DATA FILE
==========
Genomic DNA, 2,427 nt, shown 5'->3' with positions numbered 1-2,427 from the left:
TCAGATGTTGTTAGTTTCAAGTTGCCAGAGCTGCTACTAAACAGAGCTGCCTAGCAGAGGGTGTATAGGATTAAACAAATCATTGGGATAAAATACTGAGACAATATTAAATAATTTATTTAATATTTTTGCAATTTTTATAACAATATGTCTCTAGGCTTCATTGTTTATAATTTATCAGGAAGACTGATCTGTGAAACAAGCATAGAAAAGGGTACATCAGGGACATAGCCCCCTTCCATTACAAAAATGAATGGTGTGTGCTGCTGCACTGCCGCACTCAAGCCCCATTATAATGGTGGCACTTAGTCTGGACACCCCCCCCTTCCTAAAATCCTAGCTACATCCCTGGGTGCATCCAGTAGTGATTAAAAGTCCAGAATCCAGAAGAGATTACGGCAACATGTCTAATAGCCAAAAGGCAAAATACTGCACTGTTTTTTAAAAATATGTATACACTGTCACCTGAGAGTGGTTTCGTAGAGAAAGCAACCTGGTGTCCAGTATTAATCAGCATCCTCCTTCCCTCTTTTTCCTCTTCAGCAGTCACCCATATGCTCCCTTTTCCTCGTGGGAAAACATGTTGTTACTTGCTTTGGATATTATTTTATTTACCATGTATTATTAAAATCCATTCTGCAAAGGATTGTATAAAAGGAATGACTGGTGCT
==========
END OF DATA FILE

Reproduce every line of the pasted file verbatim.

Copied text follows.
Genomic DNA, 2,427 nt, shown 5'->3' with positions numbered 1-2,427 from the left:
TCAGATGTTGTTAGTTTCAAGTTGCCAGAGCTGCTACTAAACAGAGCTGCCTAGCAGAGGGTGTATAGGATTAAACAAATCATTGGGATAAAATACTGAGACAATATTAAATAATTTATTTAATATTTTTGCAATTTTTATAACAATATGTCTCTAGGCTTCATTGTTTATAATTTATCAGGAAGACTGATCTGTGAAACAAGCATAGAAAAGGGTACATCAGGGACATAGCCCCCTTCCATTACAAAAATGAATGGTGTGTGCTGCTGCACTGCCGCACTCAAGCCCCATTATAATGGTGGCACTTAGTCTGGACACCCCCCCCTTCCTAAAATCCTAGCTACATCCCTGGGTGCATCCAGTAGTGATTAAAAGTCCAGAATCCAGAAGAGATTACGGCAACATGTCTAATAGCCAAAAGGCAAAATACTGCACTGTTTTTTAAAAATATGTATACACTGTCACCTGAGAGTGGTTTCGTAGAGAAAGCAACCTGGTGTCCAGTATTAATCAGCATCCTCCTTCCCTCTTTTTCCTCTTCAGCAGTCACCCATATGCTCCCTTTTCCTCGTGGGAAAACATGTTGTTACTTGCTTTGGATATTATTTTATTTACCATGTATTATTAAAATCCATTCTGCAAAGGATTGTATAAAAGGAATGACTGGTGCT